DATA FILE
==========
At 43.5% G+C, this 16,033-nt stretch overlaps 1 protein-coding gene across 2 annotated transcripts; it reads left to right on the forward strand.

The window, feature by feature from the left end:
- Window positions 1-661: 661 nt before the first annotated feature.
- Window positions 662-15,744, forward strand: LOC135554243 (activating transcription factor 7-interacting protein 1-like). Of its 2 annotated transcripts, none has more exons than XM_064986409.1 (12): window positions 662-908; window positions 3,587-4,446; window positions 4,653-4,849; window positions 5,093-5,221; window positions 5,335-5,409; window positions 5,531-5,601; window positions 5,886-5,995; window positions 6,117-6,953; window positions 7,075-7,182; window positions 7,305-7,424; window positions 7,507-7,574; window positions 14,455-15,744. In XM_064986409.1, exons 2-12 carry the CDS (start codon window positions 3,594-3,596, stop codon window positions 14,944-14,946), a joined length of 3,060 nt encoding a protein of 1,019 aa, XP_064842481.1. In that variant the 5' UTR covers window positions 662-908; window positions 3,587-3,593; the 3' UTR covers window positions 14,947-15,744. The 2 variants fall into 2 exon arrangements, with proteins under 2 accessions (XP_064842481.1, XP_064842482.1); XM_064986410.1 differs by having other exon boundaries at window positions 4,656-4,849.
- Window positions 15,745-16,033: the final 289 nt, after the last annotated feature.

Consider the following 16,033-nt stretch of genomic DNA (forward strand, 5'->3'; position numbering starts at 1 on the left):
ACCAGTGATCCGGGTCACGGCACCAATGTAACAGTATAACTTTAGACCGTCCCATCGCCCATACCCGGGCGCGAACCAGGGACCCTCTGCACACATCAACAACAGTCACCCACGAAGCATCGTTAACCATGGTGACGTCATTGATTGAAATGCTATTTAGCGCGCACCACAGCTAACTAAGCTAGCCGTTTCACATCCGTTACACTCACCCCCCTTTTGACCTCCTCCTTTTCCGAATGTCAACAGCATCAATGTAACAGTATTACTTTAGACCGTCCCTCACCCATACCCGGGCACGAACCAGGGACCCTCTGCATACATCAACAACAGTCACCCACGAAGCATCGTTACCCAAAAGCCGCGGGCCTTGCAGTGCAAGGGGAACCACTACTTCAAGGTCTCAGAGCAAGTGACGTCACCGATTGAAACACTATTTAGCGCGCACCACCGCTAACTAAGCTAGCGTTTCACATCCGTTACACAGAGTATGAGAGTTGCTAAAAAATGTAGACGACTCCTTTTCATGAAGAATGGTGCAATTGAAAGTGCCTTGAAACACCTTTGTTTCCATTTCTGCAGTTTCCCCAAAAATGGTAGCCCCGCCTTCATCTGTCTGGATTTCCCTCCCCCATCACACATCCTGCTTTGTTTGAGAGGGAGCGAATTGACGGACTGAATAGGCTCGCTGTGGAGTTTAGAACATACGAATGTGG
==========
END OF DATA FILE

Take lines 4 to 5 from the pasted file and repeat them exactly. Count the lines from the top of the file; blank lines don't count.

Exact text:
- Window positions 662-15,744, forward strand: LOC135554243 (activating transcription factor 7-interacting protein 1-like). Of its 2 annotated transcripts, none has more exons than XM_064986409.1 (12): window positions 662-908; window positions 3,587-4,446; window positions 4,653-4,849; window positions 5,093-5,221; window positions 5,335-5,409; window positions 5,531-5,601; window positions 5,886-5,995; window positions 6,117-6,953; window positions 7,075-7,182; window positions 7,305-7,424; window positions 7,507-7,574; window positions 14,455-15,744. In XM_064986409.1, exons 2-12 carry the CDS (start codon window positions 3,594-3,596, stop codon window positions 14,944-14,946), a joined length of 3,060 nt encoding a protein of 1,019 aa, XP_064842481.1. In that variant the 5' UTR covers window positions 662-908; window positions 3,587-3,593; the 3' UTR covers window positions 14,947-15,744. The 2 variants fall into 2 exon arrangements, with proteins under 2 accessions (XP_064842481.1, XP_064842482.1); XM_064986410.1 differs by having other exon boundaries at window positions 4,656-4,849.
- Window positions 15,745-16,033: the final 289 nt, after the last annotated feature.